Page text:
5 Questions: International Research Consortium in Iceland
1. Will you tell us about how this collaboration was conceived and why it is so important?
At our center (Antibiotic Resistance Action Center), it is very important to us that we use research to identify ways to control the worsening and spread of antibiotic resistant bacteria. This mission led us to look at Iceland as a place where we can build some key knowledge that would be impossible to get elsewhere, where the systems are too complex and opaque to fully understand the sources and spread of bacteria in the environment and in people. Our vision is that this will give us the foundation needed to study and better understand the ecology of E. coli in more complex systems that have greater antibiotic-resistant infection burdens in other parts of the world. This study adopts a One Health lens to study antibiotic resistance in Iceland.
2. What is One Health, and why is it essential to understanding antibiotic resistance?
Studying antibiotic resistance from a One Health perspective is very important. The One Health perspective recognizes that the health of humans, animals, and plants are inextricably linked and to study a problem as complex and as important as antibiotic resistance will require people like physicians, veterinarians, ecologists, and other health professionals to come together and pool their respective expertise. To study and tackle the issue of antibiotic resistance will require big thinking and interdisciplinary teams.
3. Why was Iceland chosen as the country/nation of interest in this study, and what unique characteristics make it ideal for the study of factors influencing rates of antibiotic resistance?
Not only does Iceland have the lowest antibiotic-resistant infection rates in the world, it is also geographically separate from other European countries and produces much of its own food. By working with key partners such as the Landspitali Hospital, we can begin to map out how an important opportunistic pathogen, Escherichia coli, or E. coli, from various environmental reservoirs (e.g, food animals, meat/poultry, water) spillover to causing human infections. This is important because we do not know how antibiotic uses in non-human settings affect antibiotic resistant infections in humans. However, there are also some potential threats in Iceland. For example, Iceland’s ban on importing fresh meat, as well as it’s tourism industry that brings over 2 million foreign visitors to the country each year--it’s important to understand how these factors could impact their remarkably low rates of antibiotic-resistant infections.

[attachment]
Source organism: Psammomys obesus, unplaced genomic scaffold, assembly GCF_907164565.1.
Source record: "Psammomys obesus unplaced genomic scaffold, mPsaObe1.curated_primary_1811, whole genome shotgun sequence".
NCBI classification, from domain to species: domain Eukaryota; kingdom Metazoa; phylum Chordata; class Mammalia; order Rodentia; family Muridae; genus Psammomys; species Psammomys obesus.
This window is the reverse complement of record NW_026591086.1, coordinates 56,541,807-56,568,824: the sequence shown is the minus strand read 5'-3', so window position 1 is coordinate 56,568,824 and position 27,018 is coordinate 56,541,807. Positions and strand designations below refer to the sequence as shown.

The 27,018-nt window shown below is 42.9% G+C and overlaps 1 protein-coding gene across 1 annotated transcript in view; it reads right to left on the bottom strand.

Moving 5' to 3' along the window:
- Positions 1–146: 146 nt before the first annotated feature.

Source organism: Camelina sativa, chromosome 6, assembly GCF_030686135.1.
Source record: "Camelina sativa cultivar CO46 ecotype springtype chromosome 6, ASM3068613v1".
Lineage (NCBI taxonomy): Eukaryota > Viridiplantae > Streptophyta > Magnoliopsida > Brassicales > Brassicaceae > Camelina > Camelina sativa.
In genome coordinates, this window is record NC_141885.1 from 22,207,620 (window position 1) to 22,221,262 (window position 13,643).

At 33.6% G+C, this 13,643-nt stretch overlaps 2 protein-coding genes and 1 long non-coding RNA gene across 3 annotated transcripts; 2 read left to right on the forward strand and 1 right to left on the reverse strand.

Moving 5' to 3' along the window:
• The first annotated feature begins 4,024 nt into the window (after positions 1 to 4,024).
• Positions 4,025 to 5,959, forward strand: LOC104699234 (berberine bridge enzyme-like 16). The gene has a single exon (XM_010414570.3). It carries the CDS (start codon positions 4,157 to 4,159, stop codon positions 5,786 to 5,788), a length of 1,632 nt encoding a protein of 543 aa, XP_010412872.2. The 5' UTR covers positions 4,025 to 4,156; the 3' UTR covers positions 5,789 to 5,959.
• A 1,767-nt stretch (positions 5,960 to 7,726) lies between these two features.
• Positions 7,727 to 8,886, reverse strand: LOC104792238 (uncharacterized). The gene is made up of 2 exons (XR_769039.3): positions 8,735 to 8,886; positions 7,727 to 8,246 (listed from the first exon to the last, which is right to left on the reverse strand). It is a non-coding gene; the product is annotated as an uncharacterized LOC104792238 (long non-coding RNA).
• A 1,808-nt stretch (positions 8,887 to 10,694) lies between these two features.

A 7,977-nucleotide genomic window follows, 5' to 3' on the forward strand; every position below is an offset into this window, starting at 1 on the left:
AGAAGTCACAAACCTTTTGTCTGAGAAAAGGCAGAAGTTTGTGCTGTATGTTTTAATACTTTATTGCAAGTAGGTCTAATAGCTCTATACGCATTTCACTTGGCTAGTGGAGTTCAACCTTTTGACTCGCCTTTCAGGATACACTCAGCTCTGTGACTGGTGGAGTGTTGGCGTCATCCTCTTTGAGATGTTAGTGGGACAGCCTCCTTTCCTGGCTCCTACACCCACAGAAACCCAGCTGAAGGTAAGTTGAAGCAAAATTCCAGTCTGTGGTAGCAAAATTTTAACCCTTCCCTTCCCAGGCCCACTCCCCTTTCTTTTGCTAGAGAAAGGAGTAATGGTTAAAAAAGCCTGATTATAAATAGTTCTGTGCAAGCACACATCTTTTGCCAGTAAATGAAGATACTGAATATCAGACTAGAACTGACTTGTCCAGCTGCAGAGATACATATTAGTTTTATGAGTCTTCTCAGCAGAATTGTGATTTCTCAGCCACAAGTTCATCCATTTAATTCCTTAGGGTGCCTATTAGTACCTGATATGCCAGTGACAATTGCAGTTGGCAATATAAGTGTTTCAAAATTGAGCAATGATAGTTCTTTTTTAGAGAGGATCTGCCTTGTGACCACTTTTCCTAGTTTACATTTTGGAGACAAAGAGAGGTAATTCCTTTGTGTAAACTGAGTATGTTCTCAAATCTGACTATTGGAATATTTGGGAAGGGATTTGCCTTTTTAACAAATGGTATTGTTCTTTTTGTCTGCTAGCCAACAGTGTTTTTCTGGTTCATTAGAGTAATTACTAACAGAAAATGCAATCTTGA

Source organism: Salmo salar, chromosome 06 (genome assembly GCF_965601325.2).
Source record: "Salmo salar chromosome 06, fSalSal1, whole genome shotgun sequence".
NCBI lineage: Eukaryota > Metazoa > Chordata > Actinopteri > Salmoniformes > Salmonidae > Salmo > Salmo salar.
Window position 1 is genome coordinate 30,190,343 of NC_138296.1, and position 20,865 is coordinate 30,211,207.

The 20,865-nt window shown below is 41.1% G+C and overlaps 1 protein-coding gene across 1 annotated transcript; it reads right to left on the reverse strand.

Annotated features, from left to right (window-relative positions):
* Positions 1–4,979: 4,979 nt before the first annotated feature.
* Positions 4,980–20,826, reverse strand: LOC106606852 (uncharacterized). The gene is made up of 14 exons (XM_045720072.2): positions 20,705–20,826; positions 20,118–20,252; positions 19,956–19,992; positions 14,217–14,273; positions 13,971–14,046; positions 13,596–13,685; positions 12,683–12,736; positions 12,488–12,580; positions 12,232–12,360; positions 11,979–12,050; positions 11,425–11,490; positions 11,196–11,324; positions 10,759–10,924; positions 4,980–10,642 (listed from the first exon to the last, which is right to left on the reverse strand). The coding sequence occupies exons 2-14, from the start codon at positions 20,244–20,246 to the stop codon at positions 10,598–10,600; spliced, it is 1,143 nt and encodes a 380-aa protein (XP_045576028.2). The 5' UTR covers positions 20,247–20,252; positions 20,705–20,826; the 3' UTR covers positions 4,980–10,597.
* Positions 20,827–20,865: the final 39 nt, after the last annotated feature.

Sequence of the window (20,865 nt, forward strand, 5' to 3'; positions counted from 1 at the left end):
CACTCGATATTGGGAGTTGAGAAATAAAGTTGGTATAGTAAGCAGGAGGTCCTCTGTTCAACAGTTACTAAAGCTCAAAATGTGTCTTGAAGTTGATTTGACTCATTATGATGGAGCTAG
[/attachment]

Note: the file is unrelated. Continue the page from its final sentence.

4. How can the findings from this study be used to guide policymakers on making decisions about legislation regarding antibiotic use in the U.S. and other countries?
It’s very important to policymakers that we identify the most effective points and methods of intervention that could prevent new antibiotic-resistant pathogens from arising and reduce their spread. This study will allow us to advance our understanding of how factors such as person-to-person transmission and transmissions from animals and food to humans contribute to the emergence and spread of antibiotic-resistant bacteria. This will be very important for developing evidence-based policy.
5. Can you tell us about the consortium and what expertise each of the partners brings to their role in the study?
This study is led jointly by the Antibiotic Resistance Action Center at the George Washington University and Landspitali, the National University Hospital of Island. Other consortium partners include the Institute for Experimental Pathology at the University of Iceland at Keldur, the Icelandic Food and Veterinary Authority (MAST), and MATÍS at the University of Iceland. We have worked together in the past several years to discuss how we would sample and collect E. coli from different sources, we will continue to meet and hopefully soon, discuss the results when we have them.